Developing Targeted Technology Standards for Avenue language instructors, programs, and learners: an initiative of New Language Solutions

Allan, J., Healey, D., Hubbard, P., Kessler, G., McBride, R., Rajabi, S., and Sturm, M. (2024) Developing Targeted Technology Standards for Avenue language instructors, programs, and learners: an initiative of New Language Solutions. TESL Ontario Contact Magazine, 50 (1) 16-30.

Authors of this report in TESL Ontario’s Spring 2024 Contact magazine provide insight to New Language Solutions’ (NLS) approach to developing technology standards specifically targeted to instructors in Canada’s settlement language sector and that will be integrated into NLS’s online teacher training and leadership training. It describes the ongoing activities related to the standards that are intended to create a culture of continuous improvement around technology in learning environments. This includes regular reviews and updates of the standards as needed.

The report gives examples of the collaborative, online process the team used to trim the language in the standards and the performance indicators so they are as direct and clear as possible. The report links to a request form for the full set of standards but it also gives a brief overview of the seven standards along with a fuller example of “Standard 4, about digital literacy and digital citizenship for yourself and your learners.”.

The report outlines the evaluation process the standards followed, lays out the plan that will integrate the standards in instructor training and microcredentials, with the aim of sector-wide, consistent, deep understanding of the standards; and emphasizes ongoing initiatives that will generate data about the impact of the standards on programs.

A list of references is followed by a sample vignette that describes an instructor’s thoughts and experiences as she incorporates the standards into her instruction.

Building ESL Learners’ Digital Literacy Skills Using Internet Memes

Nguyen, N., Chambers, W., & Abbott, M. Building ESL Learners’ Digital Literacy Skills Using Internet Memes. TESL Canada Journal/Revue TESL du Canada, 39(1), 83-103.

This article examines and describes how internet memes can be used to support and enhance ESL learners’ digital skills. Internet memes are humourous and engaging ideas, images, and phrases that spread from person to person through online sharing, particularly on social media. (Here is a link to a short, clear explanation of memes: The Now- What is a Meme?)

Having provided a general introduction to memes and a description of popular internet memes the authors examine memes in the context of language learning in relation to the Digital Literacies Framework for Language Learning developed by Mark Pegrum and colleagues (Digital Literacies Revisited). This framework outlines the essential digital skills which language learners need to participate in a digital society, and focuses on four competencies, the ability to communicate; use information; collaborate; and re-design or create new meanings.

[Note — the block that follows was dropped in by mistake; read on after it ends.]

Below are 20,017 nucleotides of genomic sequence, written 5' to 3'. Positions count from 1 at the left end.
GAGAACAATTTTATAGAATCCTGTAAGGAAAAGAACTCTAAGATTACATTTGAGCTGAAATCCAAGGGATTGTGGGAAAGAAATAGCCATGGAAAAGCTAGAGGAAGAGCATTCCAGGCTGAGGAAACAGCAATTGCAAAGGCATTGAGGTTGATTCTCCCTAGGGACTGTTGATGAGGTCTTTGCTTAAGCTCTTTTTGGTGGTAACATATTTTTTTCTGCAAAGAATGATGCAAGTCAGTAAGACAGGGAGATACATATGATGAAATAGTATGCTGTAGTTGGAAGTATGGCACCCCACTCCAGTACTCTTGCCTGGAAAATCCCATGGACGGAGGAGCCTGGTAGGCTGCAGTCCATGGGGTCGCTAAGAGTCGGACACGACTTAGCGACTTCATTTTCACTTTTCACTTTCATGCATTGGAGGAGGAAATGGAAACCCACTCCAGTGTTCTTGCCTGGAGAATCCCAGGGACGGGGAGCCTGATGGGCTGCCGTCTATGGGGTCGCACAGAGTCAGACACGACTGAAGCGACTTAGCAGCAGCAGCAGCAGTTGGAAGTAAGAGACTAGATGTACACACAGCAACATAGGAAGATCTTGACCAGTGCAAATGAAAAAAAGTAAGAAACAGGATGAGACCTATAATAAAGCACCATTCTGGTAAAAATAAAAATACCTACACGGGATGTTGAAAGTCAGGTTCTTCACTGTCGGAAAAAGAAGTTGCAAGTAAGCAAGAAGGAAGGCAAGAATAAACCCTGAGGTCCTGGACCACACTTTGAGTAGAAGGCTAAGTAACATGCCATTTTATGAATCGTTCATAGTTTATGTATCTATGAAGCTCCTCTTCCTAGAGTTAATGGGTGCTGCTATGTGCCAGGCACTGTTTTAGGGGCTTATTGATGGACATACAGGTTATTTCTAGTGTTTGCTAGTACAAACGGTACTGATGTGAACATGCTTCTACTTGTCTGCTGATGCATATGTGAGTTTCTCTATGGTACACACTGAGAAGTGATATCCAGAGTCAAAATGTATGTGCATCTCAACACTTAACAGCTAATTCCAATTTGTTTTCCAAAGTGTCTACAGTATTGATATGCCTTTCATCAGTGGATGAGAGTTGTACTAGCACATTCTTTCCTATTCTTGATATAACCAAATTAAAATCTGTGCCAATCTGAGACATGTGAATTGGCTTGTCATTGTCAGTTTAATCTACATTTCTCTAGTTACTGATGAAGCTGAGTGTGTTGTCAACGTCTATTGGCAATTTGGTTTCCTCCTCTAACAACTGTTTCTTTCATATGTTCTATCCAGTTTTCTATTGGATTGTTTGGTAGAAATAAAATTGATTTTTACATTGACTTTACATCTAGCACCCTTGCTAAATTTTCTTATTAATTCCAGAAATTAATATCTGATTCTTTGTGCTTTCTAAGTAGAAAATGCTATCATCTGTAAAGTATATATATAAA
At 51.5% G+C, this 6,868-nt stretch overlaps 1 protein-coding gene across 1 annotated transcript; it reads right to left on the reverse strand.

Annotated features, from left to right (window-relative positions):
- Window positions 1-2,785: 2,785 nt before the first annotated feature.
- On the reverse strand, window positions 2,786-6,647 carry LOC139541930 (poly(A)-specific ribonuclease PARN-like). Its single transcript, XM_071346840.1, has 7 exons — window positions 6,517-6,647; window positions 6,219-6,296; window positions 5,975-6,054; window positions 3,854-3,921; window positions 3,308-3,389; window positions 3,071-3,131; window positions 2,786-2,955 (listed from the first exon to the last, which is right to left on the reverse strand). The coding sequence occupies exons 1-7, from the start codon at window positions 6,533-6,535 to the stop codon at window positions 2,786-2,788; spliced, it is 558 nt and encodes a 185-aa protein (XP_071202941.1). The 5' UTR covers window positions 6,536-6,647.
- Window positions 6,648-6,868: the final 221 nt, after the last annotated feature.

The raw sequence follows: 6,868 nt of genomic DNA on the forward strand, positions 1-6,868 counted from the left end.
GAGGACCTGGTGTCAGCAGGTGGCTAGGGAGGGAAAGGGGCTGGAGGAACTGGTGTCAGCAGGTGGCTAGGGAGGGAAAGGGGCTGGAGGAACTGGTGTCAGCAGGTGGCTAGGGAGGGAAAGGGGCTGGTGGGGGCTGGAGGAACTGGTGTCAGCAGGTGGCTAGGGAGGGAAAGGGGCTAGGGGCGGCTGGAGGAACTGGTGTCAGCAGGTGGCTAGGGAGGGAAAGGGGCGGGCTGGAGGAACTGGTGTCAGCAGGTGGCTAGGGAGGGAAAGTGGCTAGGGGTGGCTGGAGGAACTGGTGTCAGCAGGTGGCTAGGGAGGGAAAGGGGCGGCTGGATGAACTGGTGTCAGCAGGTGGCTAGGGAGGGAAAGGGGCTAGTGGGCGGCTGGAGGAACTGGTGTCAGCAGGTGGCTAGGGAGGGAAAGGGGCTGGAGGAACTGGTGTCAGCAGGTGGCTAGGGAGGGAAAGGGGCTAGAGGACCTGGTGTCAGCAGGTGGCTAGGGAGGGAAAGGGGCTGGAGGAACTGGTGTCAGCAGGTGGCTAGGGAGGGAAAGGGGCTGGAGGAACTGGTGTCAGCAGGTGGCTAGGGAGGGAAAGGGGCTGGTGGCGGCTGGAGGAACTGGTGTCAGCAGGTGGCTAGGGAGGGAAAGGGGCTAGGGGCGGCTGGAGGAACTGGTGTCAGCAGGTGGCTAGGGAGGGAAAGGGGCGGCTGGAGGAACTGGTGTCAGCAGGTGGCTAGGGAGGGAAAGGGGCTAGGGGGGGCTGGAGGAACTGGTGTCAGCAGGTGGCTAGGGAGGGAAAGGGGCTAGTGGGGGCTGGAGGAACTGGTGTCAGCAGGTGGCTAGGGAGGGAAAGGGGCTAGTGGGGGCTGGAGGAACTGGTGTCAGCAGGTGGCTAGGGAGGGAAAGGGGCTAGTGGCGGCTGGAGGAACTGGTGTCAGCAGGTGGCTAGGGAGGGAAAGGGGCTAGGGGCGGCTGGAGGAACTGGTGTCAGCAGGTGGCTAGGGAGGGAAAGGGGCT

Based on this framework the authors provide a Meme Selection and Implementation Guide for ESL instructors. They also provide  an Exemplar Meme Task  for use with Intermediate ESL learners (CLBs 5-8; Common European Framework (CEFR) B1-2)  intended to support the development of language and digital literacy skills and which has also been piloted in a CLB 5 LINC class as part of a module on Canadian workplace culture

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Strengthening Language Instruction for Newcomers to Canada: Learning from Experiences in Saskatoon

Nadia Maqbool. “Strengthening Language Instruction for Newcomers to Canada: Learning from Experiences in Saskatoon” M.Ed. Thesis. University of Saskatchewan, 2022.

This M.Ed. thesis from the University of Saskatchewan documents a very recent study examining the learning needs of new ESL LINC instructors as they begin their teaching careers.

The research questions focussed on what is expected of these instructors in their workplaces, the challenges they encounter and the supports they need. Using a qualitative research methodology, the researcher surveyed new ESL LINC instructors in Saskatoon to arrive at a clearer understanding of their experiences, and to identify potential actions to improve the overall orientation, training, and ongoing professional development process for ESL LINC instructors.

In general, these instructors indicated a need for more support and guidance in understanding the LINC system, the CLB and PBLA, and a need for more robust technical support in LINC programs, and enhanced support in the effective use of technology for online, blended, and remote teaching and learning.

Participants identified concerns about their unfamiliarity with digital technologies, lack of experience in online teaching, and the ongoing challenges of confronting technical issues in virtual classrooms. In addition, participants expressed concerns about the challenges of online and blended learning environments in working with learners at CLB Levels 1-4, and concurrent issues in supporting learners who may not have sufficient familiarity with digital technologies and have ongoing needs for technical supports.

Based on participant responses, the study includes recommendations for practices that could enhance the experience of new ESL LINC instructors, including assigning mentors to new instructors, providing clear instructions on online and blended learning, and a thorough orientation to software and applications in use in LINC classrooms.

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